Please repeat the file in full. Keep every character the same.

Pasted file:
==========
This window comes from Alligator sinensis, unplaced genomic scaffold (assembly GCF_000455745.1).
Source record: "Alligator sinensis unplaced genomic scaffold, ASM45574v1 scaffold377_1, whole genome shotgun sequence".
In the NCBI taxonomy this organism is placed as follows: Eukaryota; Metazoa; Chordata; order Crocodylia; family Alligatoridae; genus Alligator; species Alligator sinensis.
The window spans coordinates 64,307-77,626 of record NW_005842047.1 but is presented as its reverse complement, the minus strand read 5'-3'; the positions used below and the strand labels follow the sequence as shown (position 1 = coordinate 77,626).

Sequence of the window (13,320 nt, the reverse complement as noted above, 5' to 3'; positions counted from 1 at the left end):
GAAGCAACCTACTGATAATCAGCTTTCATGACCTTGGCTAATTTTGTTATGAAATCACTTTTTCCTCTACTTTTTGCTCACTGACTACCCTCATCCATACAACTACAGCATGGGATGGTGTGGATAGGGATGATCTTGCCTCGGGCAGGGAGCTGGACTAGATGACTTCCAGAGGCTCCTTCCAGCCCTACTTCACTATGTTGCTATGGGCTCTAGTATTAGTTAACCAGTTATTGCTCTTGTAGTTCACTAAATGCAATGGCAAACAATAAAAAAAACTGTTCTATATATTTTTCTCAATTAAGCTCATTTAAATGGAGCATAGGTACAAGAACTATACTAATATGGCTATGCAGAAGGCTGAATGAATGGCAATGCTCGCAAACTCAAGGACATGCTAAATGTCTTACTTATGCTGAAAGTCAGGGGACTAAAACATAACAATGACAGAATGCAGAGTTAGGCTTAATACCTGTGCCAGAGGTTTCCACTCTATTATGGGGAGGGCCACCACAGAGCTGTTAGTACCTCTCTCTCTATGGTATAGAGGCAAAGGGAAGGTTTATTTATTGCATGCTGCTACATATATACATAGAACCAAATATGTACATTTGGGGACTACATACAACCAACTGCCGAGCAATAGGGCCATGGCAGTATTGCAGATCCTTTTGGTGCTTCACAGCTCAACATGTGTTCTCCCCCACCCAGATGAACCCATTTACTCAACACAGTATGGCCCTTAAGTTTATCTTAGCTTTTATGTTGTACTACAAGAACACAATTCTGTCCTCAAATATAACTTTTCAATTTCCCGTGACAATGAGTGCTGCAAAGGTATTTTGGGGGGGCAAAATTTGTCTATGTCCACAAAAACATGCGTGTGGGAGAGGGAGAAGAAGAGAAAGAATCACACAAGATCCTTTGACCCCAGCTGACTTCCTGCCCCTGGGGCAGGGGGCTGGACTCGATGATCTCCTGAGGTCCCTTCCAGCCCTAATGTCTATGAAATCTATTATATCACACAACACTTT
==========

This window comes from Alligator sinensis, unplaced genomic scaffold (assembly GCF_000455745.1).
Source record: "Alligator sinensis unplaced genomic scaffold, ASM45574v1 scaffold377_1, whole genome shotgun sequence".
In the NCBI taxonomy this organism is placed as follows: Eukaryota; Metazoa; Chordata; order Crocodylia; family Alligatoridae; genus Alligator; species Alligator sinensis.
The window spans coordinates 64,307-77,626 of record NW_005842047.1 but is presented as its reverse complement, the minus strand read 5'-3'; the positions used below and the strand labels follow the sequence as shown (position 1 = coordinate 77,626).

Sequence of the window (13,320 nt, the reverse complement as noted above, 5' to 3'; positions counted from 1 at the left end):
GAAGCAACCTACTGATAATCAGCTTTCATGACCTTGGCTAATTTTGTTATGAAATCACTTTTTCCTCTACTTTTTGCTCACTGACTACCCTCATCCATACAACTACAGCATGGGATGGTGTGGATAGGGATGATCTTGCCTCGGGCAGGGAGCTGGACTAGATGACTTCCAGAGGCTCCTTCCAGCCCTACTTCACTATGTTGCTATGGGCTCTAGTATTAGTTAACCAGTTATTGCTCTTGTAGTTCACTAAATGCAATGGCAAACAATAAAAAAAACTGTTCTATATATTTTTCTCAATTAAGCTCATTTAAATGGAGCATAGGTACAAGAACTATACTAATATGGCTATGCAGAAGGCTGAATGAATGGCAATGCTCGCAAACTCAAGGACATGCTAAATGTCTTACTTATGCTGAAAGTCAGGGGACTAAAACATAACAATGACAGAATGCAGAGTTAGGCTTAATACCTGTGCCAGAGGTTTCCACTCTATTATGGGGAGGGCCACCACAGAGCTGTTAGTACCTCTCTCTCTATGGTATAGAGGCAAAGGGAAGGTTTATTTATTGCATGCTGCTACATATATACATAGAACCAAATATGTACATTTGGGGACTACATACAACCAACTGCCGAGCAATAGGGCCATGGCAGTATTGCAGATCCTTTTGGTGCTTCACAGCTCAACATGTGTTCTCCCCCACCCAGATGAACCCATTTACTCAACACAGTATGGCCCTTAAGTTTATCTTAGCTTTTATGTTGTACTACAAGAACACAATTCTGTCCTCAAATATAACTTTTCAATTTCCCGTGACAATGAGTGCTGCAAAGGTATTTTGGGGGGGCAAAATTTGTCTATGTCCACAAAAACATGCGTGTGGGAGAGGGAGAAGAAGAGAAAGAATCACACAAGATCCTTTGACCCCAGCTGACTTCCTGCCCCTGGGGCAGGGGGCTGGACTCGATGATCTCCTGAGGTCCCTTCCAGCCCTAATGTCTATGAAATCTATTATATCACACAACACTTT